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Photo Writing is the web version of the Photo Writing mini-magazine produced by Limephoto and Emil von Maltitz since 2010. As of 2015 it is now completely online. Feel free to browse through the articles and please leave comments in the comments section if you would like to engage with us.

Wednesday, May 7, 2014

Playing With Panoramics

 I have recently been doing quite a bit of panoramic shooting. Initially it was meant to be for a client that wanted a gigapixel image. Lots of internet searching later I thought I had everything sorted out...sort of...and went to work on my first gigapixel which I'll post at some point in the future. At any rate, the project is supposedly on hold until I actually receive a deposit or go ahead for the job in question. Completely coincidentally though, I was asked by a different client to do some panoramic of a hospital for their marketing department. Thanks to the unrealized project I now had the software in hand as well as some cobbled together hardware (I have yet to purchase a dedicated panoramic head as I still haven't decided which one). The software in question is the very specialized PTGui Pro. One commercial project later and I am starting to only just get to grips with it. 

Then along came a Drakensberg hike specifically to create some timelapse material for a project that I am working on. But, it also gave me a chance to play with some panoramics while waiting for timelapses to finish shooting. Above and below are two examples.

The first image is taken from the escarpment edge just north of Castle Buttress looking towards Cathedral Peak. This is a very simple panoramic stitch using two horizontal images shot on an old Nikkor 24mm f2.8 Ais lens. Usually Photoshop actually struggles with 2 side by side images that aren't shot using a shift lens. It tries to warp the one image to get some kind of perspective. The long and short of it is that PS doesn't always work and I have to put a great deal of effort manually correcting issues.

Oh dear, the same was the case with PTGui. The upside though is that by spending a little time adding what the programme calls 'control points' and I was able to get a seamless stitch.

Where PTGui excels though is in multiple image stitches shot vertically (to be fair PS also does a better job at this). The above image of the Old Fire Lookout on Organ Pipes Pass is a 12 image stitch to take in the Milky Way. I didn't even need to put in control points for this panoramic. Each of the images was shot on a Nikkor 20mm f2.8 wide open (unintentionally wide open as the aperture blades were jammed). Apart from waiting for the pano to render there wasn't all that much work to do for this image. One minor correction needed to be made by reprocessing one of hte image to bring back some burnt highlights for the doorway, and then layer it and warp into position over the panoramic image in PS.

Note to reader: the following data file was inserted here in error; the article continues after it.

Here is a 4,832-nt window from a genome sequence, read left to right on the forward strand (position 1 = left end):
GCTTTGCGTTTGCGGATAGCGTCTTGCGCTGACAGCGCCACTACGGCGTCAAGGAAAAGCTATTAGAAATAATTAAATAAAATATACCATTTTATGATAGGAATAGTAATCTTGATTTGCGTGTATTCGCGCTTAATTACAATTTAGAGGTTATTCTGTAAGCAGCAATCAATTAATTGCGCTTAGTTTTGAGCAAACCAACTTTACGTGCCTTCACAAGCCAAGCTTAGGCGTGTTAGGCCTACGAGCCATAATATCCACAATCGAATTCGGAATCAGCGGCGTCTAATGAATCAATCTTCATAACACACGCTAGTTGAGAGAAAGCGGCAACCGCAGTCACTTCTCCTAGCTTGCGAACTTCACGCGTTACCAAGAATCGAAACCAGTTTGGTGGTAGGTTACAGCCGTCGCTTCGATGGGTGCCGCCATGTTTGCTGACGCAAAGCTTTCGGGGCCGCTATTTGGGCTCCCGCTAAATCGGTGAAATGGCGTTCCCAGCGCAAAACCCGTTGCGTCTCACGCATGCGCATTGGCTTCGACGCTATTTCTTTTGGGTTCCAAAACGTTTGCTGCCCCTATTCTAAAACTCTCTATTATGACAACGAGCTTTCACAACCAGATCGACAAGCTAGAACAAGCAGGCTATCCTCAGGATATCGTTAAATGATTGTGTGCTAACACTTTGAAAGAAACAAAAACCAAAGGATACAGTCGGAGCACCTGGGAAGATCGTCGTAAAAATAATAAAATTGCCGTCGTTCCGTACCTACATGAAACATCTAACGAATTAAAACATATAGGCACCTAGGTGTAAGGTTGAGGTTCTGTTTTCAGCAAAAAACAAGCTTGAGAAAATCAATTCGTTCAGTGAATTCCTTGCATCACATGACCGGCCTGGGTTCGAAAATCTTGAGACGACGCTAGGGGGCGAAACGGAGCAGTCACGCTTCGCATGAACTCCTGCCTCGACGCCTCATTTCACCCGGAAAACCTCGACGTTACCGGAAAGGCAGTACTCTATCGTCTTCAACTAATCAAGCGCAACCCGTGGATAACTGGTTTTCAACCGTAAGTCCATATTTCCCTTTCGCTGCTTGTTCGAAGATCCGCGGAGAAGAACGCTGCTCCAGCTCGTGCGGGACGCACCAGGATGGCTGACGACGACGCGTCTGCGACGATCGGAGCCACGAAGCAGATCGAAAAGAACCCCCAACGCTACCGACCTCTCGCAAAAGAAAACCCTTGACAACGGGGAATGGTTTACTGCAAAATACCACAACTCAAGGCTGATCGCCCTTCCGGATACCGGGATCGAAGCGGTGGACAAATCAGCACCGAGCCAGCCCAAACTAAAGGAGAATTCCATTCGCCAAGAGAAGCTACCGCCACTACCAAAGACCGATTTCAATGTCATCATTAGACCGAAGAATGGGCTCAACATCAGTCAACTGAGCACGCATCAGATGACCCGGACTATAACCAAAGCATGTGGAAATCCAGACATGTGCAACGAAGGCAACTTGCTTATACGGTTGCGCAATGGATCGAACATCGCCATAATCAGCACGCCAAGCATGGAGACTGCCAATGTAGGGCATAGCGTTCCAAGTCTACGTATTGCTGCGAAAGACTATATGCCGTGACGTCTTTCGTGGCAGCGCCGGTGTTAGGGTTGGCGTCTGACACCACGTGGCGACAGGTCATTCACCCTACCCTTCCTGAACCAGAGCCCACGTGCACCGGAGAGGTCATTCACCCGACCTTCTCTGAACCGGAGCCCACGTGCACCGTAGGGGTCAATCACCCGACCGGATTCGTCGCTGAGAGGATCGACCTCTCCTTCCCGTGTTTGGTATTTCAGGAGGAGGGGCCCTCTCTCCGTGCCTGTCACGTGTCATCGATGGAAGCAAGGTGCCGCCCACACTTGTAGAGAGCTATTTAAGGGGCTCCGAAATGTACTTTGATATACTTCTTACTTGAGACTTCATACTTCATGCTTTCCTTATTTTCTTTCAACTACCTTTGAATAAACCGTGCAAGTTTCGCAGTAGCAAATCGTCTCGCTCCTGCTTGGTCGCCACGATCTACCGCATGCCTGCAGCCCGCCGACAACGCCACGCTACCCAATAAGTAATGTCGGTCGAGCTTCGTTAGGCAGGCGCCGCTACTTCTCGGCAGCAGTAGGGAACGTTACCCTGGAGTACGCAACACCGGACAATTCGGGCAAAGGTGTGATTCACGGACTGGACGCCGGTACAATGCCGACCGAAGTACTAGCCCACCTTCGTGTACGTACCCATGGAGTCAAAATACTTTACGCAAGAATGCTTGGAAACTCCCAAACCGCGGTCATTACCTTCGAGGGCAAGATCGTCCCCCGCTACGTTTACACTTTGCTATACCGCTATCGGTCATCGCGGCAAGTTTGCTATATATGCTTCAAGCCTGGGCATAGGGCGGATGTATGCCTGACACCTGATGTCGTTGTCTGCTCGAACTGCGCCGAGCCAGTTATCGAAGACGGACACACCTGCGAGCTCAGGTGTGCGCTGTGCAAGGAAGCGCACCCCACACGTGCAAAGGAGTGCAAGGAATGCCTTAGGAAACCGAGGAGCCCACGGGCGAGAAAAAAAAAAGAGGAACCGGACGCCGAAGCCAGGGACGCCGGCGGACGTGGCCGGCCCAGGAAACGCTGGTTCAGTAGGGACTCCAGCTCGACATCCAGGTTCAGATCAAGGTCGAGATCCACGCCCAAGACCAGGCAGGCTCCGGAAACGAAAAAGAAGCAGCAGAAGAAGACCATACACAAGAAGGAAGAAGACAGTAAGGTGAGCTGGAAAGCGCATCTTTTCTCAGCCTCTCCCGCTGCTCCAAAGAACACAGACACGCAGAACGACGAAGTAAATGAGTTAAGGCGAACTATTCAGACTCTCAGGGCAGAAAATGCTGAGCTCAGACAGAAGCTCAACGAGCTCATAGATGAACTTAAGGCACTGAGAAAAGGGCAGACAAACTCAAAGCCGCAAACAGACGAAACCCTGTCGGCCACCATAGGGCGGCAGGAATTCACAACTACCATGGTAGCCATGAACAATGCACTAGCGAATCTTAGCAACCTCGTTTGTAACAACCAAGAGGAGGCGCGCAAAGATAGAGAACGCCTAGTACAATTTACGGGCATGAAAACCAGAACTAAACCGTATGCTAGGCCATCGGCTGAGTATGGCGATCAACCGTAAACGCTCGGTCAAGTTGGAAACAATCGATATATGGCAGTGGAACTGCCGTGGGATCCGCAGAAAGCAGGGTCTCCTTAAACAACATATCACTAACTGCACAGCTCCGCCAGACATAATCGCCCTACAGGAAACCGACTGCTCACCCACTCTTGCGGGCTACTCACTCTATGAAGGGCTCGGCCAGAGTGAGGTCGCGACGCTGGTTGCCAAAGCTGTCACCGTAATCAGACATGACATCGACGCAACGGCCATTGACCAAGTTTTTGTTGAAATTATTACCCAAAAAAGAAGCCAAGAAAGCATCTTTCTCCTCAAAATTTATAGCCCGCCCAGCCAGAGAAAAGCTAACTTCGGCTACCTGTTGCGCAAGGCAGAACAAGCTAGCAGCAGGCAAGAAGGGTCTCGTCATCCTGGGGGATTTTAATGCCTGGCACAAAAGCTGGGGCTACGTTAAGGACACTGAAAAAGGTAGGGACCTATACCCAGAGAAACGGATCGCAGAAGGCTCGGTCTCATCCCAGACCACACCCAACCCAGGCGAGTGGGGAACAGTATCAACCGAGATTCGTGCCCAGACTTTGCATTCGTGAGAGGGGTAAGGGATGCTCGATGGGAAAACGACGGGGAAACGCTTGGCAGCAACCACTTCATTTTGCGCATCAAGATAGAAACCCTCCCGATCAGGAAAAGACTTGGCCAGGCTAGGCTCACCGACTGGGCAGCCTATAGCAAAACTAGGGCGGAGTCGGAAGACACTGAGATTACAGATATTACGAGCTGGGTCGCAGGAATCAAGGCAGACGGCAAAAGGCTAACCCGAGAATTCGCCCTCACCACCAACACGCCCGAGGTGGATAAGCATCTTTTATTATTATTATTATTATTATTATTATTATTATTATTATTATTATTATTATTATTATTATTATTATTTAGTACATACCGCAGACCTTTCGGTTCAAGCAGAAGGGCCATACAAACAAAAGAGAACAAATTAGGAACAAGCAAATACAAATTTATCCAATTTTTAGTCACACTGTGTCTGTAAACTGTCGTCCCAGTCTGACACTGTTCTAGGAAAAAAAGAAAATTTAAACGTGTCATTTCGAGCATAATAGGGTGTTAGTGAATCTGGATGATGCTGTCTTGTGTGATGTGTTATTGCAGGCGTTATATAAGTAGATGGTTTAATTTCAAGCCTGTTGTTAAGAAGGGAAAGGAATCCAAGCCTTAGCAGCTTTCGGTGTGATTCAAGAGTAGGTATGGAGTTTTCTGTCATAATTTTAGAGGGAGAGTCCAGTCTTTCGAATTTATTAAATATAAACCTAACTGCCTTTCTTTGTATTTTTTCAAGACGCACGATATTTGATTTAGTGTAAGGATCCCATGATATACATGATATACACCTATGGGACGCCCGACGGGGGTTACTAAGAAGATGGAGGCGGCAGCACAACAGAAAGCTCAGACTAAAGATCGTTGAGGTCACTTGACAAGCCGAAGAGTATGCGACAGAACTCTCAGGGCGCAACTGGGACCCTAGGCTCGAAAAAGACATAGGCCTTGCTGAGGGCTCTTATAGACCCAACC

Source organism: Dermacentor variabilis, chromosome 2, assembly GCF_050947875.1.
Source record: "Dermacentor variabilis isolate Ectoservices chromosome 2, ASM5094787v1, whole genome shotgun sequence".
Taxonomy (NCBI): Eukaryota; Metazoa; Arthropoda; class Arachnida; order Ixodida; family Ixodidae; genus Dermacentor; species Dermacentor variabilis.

An interesting point for anyone trying out PTGui, is that occasionally PS does a better job of blending the images. In this situation, go through all the necessary pano building in PTGui, but export as a layered PSD document without blending the separate images. Open up in PS, highlight the layers and go to Edit>Auto-Blend Layer. PS seems to blend the awkward spots in the image a little better than PTGui. However, if you shoot with a panoramic head, PTGui doesn't have any problem at all. The image below just wouldn't line up properly. In frustration I finally brought it in to PS as mentioned above and the Auto Blend did 99% of the work and I just had to tweak one distant hill. 

 It wasn't all about panoramic images though. Below is a stacked star-trail image with total elapsed time of 72 minutes. Any longer in the frigid cold and I would have gone hyperthermic quite frankly (to be absolutely honest, most of this exposure was spent huddled in a sleeping bag inside the tent, while the howling wind angrily swatted at the flysheet). 

As I mentioned the primary purpose of the trip was to capture some timelapse imagery which I did with a Fujifilm XT-1. I'll hopefully be posting the results shortly. The hike itself was phenomenal. I was accompanied by the always impressive Nick van de Wiel of Tailor Made Safaris, and Simon Yiga, a long-standing friend who patiently waits for us to shoot and graciously (bemusedly?) signs model releases afterwards. Apart from a broken stove which meant for cold food throughout the hike (don't try cold pea and ham soup - it just isn't worth it) the few nights we spent shooting on and around Organ Pipes and Castle Buttress were phenomenal. It was with heavy hearts and heavier legs that we walked off the mountain and back to the reality below 3000m.

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